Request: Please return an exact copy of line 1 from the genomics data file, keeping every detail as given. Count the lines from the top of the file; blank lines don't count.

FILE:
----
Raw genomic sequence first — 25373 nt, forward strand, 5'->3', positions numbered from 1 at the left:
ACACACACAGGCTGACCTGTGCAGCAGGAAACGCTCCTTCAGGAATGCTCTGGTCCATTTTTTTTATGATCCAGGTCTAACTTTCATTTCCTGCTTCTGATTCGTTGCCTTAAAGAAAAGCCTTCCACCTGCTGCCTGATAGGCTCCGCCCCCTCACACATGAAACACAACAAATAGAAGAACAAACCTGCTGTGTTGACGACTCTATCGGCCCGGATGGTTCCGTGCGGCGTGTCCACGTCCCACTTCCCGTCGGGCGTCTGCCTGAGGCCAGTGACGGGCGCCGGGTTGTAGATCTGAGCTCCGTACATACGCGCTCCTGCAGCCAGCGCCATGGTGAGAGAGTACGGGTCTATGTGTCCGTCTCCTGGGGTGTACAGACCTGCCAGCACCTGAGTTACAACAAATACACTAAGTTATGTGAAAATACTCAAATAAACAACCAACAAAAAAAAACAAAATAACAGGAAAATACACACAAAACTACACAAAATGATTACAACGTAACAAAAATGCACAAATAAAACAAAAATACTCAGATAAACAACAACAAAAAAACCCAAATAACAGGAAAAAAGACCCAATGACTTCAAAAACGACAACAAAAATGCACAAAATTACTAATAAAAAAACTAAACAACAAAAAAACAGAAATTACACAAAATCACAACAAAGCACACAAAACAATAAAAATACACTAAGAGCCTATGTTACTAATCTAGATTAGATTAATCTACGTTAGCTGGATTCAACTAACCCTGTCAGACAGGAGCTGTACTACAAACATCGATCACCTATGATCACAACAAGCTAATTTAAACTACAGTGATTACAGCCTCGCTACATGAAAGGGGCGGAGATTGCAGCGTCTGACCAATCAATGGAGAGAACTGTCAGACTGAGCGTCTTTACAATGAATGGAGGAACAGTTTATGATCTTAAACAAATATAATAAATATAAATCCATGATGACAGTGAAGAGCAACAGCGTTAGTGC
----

Raw genomic sequence first — 25373 nt, forward strand, 5'->3', positions numbered from 1 at the left: